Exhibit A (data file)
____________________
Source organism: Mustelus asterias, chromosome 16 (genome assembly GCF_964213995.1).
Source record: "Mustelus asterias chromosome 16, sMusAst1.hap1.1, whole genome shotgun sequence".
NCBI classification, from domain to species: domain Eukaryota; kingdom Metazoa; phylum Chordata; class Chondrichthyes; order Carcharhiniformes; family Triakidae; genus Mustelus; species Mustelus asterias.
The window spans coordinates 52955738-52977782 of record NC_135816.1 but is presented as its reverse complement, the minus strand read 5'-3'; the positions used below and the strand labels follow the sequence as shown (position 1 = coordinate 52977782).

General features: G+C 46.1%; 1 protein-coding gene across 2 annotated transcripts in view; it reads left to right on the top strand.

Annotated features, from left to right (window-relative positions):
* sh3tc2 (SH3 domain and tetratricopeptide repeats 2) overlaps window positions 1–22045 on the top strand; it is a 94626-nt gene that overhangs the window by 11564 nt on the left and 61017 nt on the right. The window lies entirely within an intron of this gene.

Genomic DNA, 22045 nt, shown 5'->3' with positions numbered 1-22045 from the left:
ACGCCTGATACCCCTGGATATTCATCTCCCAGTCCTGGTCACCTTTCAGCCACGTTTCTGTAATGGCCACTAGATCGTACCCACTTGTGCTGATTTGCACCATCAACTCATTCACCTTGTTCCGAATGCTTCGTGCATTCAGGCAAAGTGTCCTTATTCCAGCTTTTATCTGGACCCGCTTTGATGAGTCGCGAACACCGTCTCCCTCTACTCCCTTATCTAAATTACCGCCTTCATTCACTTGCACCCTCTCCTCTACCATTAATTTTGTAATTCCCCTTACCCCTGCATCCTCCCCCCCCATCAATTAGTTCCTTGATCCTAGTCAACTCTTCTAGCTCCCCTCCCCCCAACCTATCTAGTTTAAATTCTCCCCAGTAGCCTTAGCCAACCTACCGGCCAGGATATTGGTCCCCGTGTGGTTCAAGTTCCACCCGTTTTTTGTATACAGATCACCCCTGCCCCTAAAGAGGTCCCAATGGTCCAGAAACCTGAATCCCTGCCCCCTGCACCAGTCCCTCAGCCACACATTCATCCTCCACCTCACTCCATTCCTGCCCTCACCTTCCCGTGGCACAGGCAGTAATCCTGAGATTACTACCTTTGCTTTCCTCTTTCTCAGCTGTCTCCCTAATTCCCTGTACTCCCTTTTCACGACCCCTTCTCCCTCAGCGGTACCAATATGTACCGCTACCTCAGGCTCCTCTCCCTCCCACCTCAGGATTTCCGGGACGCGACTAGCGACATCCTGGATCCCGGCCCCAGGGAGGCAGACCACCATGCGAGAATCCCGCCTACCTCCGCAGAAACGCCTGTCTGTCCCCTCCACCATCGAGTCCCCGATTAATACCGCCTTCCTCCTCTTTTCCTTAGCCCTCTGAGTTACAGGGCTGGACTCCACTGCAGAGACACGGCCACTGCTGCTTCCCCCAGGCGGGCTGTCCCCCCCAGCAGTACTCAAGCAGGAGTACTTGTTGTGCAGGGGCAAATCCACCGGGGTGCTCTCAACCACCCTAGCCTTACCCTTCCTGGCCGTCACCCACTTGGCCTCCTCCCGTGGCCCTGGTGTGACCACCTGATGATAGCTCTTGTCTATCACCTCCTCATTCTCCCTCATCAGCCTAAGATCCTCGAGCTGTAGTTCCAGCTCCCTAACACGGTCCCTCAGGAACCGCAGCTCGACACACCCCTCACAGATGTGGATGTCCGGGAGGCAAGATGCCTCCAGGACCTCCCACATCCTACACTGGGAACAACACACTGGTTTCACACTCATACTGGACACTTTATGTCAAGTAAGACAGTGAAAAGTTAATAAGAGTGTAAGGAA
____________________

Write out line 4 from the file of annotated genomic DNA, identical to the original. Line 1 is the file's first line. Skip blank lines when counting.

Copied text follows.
The window spans coordinates 52955738-52977782 of record NC_135816.1 but is presented as its reverse complement, the minus strand read 5'-3'; the positions used below and the strand labels follow the sequence as shown (position 1 = coordinate 52977782).